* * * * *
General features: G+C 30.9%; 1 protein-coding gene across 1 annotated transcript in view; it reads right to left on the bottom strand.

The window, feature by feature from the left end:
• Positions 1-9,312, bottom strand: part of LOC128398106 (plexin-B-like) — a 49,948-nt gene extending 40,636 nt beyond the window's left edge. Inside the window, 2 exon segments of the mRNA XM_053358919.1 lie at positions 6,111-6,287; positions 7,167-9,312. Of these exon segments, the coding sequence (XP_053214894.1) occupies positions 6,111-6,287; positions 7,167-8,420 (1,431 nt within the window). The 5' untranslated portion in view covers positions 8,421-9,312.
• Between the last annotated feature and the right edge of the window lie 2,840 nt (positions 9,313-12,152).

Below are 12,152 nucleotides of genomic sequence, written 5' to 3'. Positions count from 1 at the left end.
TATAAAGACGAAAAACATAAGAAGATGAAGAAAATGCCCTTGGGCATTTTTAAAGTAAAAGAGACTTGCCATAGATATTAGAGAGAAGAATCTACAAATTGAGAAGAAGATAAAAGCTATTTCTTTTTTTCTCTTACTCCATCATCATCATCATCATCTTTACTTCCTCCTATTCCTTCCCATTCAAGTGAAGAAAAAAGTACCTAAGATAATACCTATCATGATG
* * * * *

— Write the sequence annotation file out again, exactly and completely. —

General features: G+C 30.9%; 1 protein-coding gene across 1 annotated transcript in view; it reads right to left on the bottom strand.

The window, feature by feature from the left end:
• Positions 1-9,312, bottom strand: part of LOC128398106 (plexin-B-like) — a 49,948-nt gene extending 40,636 nt beyond the window's left edge. Inside the window, 2 exon segments of the mRNA XM_053358919.1 lie at positions 6,111-6,287; positions 7,167-9,312. Of these exon segments, the coding sequence (XP_053214894.1) occupies positions 6,111-6,287; positions 7,167-8,420 (1,431 nt within the window). The 5' untranslated portion in view covers positions 8,421-9,312.
• Between the last annotated feature and the right edge of the window lie 2,840 nt (positions 9,313-12,152).

Below are 12,152 nucleotides of genomic sequence, written 5' to 3'. Positions count from 1 at the left end.
TATAAAGACGAAAAACATAAGAAGATGAAGAAAATGCCCTTGGGCATTTTTAAAGTAAAAGAGACTTGCCATAGATATTAGAGAGAAGAATCTACAAATTGAGAAGAAGATAAAAGCTATTTCTTTTTTTCTCTTACTCCATCATCATCATCATCATCTTTACTTCCTCCTATTCCTTCCCATTCAAGTGAAGAAAAAAGTACCTAAGATAATACCTATCATGATG